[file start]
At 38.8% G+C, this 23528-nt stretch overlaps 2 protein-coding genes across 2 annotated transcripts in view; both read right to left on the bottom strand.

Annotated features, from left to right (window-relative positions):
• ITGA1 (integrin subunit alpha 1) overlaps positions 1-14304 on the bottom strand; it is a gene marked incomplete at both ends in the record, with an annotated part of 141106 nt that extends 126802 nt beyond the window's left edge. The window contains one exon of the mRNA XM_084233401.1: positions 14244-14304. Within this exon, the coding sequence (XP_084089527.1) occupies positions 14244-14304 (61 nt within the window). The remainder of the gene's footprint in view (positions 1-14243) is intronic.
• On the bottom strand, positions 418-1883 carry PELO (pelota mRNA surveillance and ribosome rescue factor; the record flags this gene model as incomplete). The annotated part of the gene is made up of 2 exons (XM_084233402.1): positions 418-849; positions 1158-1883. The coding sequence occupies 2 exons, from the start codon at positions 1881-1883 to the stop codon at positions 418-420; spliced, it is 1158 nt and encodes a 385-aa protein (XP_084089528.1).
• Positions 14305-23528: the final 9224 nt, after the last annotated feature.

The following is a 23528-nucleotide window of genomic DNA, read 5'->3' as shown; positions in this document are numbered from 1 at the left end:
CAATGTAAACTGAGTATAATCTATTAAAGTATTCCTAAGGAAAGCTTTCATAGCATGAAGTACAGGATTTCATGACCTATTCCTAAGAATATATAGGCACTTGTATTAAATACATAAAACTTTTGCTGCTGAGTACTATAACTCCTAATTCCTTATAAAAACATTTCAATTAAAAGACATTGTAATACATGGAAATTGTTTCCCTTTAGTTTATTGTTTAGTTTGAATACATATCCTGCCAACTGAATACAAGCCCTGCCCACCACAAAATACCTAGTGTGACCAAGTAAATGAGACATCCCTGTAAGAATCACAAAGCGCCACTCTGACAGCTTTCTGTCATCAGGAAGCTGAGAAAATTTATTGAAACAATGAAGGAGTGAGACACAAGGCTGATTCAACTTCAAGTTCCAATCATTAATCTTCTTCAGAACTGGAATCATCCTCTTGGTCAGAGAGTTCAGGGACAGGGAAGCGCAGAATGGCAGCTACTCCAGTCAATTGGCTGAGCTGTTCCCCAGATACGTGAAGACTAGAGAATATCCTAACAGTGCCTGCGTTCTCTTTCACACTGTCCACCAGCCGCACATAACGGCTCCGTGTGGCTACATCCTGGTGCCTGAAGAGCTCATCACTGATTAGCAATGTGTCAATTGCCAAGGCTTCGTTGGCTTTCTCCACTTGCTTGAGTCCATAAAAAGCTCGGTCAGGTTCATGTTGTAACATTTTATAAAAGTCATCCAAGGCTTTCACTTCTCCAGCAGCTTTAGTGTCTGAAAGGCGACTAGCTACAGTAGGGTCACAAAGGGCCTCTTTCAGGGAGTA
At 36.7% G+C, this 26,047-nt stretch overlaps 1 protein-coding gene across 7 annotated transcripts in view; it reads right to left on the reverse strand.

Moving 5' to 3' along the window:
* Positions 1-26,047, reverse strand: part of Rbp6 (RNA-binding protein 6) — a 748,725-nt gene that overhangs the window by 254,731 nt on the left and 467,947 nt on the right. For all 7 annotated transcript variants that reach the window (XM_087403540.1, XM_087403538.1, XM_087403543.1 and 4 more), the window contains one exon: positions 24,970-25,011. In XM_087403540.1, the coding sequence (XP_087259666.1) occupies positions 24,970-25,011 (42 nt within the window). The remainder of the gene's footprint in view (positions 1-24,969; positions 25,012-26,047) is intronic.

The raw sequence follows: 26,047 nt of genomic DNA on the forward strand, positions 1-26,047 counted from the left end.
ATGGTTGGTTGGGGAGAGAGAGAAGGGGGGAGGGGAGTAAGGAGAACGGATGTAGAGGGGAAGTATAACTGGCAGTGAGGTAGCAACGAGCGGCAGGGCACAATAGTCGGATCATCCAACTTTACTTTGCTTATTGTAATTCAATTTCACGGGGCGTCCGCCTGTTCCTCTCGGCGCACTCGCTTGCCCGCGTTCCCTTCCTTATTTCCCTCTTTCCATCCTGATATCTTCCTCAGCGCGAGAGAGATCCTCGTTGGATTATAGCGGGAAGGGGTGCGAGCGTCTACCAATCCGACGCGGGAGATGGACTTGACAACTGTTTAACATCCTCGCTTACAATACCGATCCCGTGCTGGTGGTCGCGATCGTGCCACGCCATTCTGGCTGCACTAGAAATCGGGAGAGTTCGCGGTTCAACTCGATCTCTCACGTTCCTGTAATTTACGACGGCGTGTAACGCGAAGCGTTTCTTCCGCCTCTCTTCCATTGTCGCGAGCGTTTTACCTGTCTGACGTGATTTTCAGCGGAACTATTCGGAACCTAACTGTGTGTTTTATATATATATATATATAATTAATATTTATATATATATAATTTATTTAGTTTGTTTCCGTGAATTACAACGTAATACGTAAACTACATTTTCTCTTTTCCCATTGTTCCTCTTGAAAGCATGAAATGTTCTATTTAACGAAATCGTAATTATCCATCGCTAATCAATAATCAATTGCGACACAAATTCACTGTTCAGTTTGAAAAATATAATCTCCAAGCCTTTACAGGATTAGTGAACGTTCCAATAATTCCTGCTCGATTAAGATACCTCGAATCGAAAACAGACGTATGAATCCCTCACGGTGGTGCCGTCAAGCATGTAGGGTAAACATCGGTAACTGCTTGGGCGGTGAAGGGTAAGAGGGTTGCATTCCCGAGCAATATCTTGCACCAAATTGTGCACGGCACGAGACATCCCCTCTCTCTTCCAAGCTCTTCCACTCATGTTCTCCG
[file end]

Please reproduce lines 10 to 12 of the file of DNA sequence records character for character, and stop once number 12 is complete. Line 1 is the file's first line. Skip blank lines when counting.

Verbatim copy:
* Positions 1-26,047, reverse strand: part of Rbp6 (RNA-binding protein 6) — a 748,725-nt gene that overhangs the window by 254,731 nt on the left and 467,947 nt on the right. For all 7 annotated transcript variants that reach the window (XM_087403540.1, XM_087403538.1, XM_087403543.1 and 4 more), the window contains one exon: positions 24,970-25,011. In XM_087403540.1, the coding sequence (XP_087259666.1) occupies positions 24,970-25,011 (42 nt within the window). The remainder of the gene's footprint in view (positions 1-24,969; positions 25,012-26,047) is intronic.

The raw sequence follows: 26,047 nt of genomic DNA on the forward strand, positions 1-26,047 counted from the left end.
ATGGTTGGTTGGGGAGAGAGAGAAGGGGGGAGGGGAGTAAGGAGAACGGATGTAGAGGGGAAGTATAACTGGCAGTGAGGTAGCAACGAGCGGCAGGGCACAATAGTCGGATCATCCAACTTTACTTTGCTTATTGTAATTCAATTTCACGGGGCGTCCGCCTGTTCCTCTCGGCGCACTCGCTTGCCCGCGTTCCCTTCCTTATTTCCCTCTTTCCATCCTGATATCTTCCTCAGCGCGAGAGAGATCCTCGTTGGATTATAGCGGGAAGGGGTGCGAGCGTCTACCAATCCGACGCGGGAGATGGACTTGACAACTGTTTAACATCCTCGCTTACAATACCGATCCCGTGCTGGTGGTCGCGATCGTGCCACGCCATTCTGGCTGCACTAGAAATCGGGAGAGTTCGCGGTTCAACTCGATCTCTCACGTTCCTGTAATTTACGACGGCGTGTAACGCGAAGCGTTTCTTCCGCCTCTCTTCCATTGTCGCGAGCGTTTTACCTGTCTGACGTGATTTTCAGCGGAACTATTCGGAACCTAACTGTGTGTTTTATATATATATATATATAATTAATATTTATATATATATAATTTATTTAGTTTGTTTCCGTGAATTACAACGTAATACGTAAACTACATTTTCTCTTTTCCCATTGTTCCTCTTGAAAGCATGAAATGTTCTATTTAACGAAATCGTAATTATCCATCGCTAATCAATAATCAATTGCGACACAAATTCACTGTTCAGTTTGAAAAATATAATCTCCAAGCCTTTACAGGATTAGTGAACGTTCCAATAATTCCTGCTCGATTAAGATACCTCGAATCGAAAACAGACGTATGAATCCCTCACGGTGGTGCCGTCAAGCATGTAGGGTAAACATCGGTAACTGCTTGGGCGGTGAAGGGTAAGAGGGTTGCATTCCCGAGCAATATCTTGCACCAAATTGTGCACGGCACGAGACATCCCCTCTCTCTTCCAAGCTCTTCCACTCATGTTCTCCG